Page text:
They're not British, the people behind Jaspa’s — but being descendants of Brits, we reckoned the Australian owners of this long-established fine establishment would be the established Hanoi leaders at British establishment cuisine. So when we made our first visit we opted for the lunch version of good old fish chips. The chips came out as something the Americans would be proud of, and the fish was battered in bread crumbs. Shock horror!
In fairness, the real version of the dish was on the main menu. So we returned for a second bash at Britain's quintessential comfort food fare. And oh how good was that beer batter? To die for. There's no cod or haddock here. Importing the good stuff costs an arm and a veritable leg. But the white flesh barramundi more than fills that Oh I Do Like to be Beside the British Seaside gap.
25 Hang Be, Hoan Kiem, Hanoi
Fish: something white — maybe basa
Le Pub has long done a great British-style fish and chips — in the past they even had thick-cut chips on the menu rather than the ubiquitous French fries. Unfortunately, the British-style chips have been substituted for their American compadre.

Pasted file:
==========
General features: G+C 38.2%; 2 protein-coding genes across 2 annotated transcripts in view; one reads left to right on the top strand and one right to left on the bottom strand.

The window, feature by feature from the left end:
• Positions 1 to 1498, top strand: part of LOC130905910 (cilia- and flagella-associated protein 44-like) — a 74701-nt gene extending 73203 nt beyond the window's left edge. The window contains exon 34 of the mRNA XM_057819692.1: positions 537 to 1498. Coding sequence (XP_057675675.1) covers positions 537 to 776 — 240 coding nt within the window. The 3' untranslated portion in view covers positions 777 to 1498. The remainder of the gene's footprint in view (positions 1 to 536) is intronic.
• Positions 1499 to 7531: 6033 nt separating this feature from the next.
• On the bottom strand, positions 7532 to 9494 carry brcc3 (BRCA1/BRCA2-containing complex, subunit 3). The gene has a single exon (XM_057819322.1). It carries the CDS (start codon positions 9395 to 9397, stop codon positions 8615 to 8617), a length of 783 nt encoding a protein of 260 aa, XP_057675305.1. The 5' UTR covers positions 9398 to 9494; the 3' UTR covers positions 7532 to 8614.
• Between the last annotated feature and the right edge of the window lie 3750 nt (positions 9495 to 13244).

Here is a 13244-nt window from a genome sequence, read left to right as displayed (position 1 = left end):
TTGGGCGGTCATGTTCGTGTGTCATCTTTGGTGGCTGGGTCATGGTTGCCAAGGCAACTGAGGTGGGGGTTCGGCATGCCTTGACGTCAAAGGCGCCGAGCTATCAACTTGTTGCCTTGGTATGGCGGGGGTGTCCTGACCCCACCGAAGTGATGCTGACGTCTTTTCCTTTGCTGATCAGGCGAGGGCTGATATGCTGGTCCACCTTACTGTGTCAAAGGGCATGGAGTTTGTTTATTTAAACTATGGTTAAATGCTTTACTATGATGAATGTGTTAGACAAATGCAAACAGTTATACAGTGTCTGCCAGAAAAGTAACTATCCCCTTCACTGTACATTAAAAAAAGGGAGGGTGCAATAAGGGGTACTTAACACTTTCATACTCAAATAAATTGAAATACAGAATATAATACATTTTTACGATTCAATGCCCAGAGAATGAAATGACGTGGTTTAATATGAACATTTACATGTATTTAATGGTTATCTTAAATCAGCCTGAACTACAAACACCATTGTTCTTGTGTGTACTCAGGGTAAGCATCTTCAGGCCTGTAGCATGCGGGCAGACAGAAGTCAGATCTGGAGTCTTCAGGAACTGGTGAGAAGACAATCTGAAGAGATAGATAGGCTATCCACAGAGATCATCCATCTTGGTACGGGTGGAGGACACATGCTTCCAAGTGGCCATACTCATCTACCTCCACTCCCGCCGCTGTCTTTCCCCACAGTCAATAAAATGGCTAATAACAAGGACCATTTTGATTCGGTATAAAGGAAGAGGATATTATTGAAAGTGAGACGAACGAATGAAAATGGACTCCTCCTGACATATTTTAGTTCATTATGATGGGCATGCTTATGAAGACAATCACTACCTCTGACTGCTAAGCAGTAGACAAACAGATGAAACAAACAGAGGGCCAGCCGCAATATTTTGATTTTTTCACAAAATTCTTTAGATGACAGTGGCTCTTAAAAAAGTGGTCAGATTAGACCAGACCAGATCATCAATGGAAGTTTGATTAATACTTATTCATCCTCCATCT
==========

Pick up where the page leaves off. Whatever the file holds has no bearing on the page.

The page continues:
What held the dish together was the fish. Perfectly battered, crisp on the outside and fluffy underneath, the overall texture and taste was just about on the nugget. They could have won gold, at least for Hanoi, if they’d not resorted to the fries. Shame, because Le Pub was well on its way to a Man of the Match award.
R & R Tavern
256 Nghi Tam, Tay Ho, Hanoi
Fish: something white — maybe basa
For price versus quality, R&R’s pub food really hits the spot. It’s tasty, it’s full on well-and-proper comfort fare, and it doesn’t burn an unwelcome hole in the wallet. Unfortunately the fish and chips didn’t quite do it for this reviewer. While it was tasty enough — the whole plate was polished off with a bottle of beer to wash it all down with — the fries lacked that crispness as did the batter. What saved the day was the fish. It oozed with taste.
It was just everything else that didn’t quite work.
Don’s Tay Ho
16 Quang An, Tay Ho, Hanoi
Cost: not available
It was after trawling the streets of Hanoi and discovering a paucity of restaurants serving fish ‘n’ chips that we approached Don’s. The West Lake eatery doesn’t have fish ‘n’ chips on the menu, but as with so many other dishes, they were prepared to make it to order. What came out was finger-lickingly, mouthwateringly good. Oh if only everywhere could make it like that.
Served up in an origami-style, newspaper-created mini boat — a nice touch — the chips were thick cut, the tartar sauce was homemade, and the beer batter on the barramundi was perfectly crispy. They even had some cider vinegar on the side to add some acidity to that oh-so-subtle balance of flavours. So good was this dish that, despite being prepared by a Canadian and a Vietnamese chef, it had the UK written all over it. The best version in Hanoi.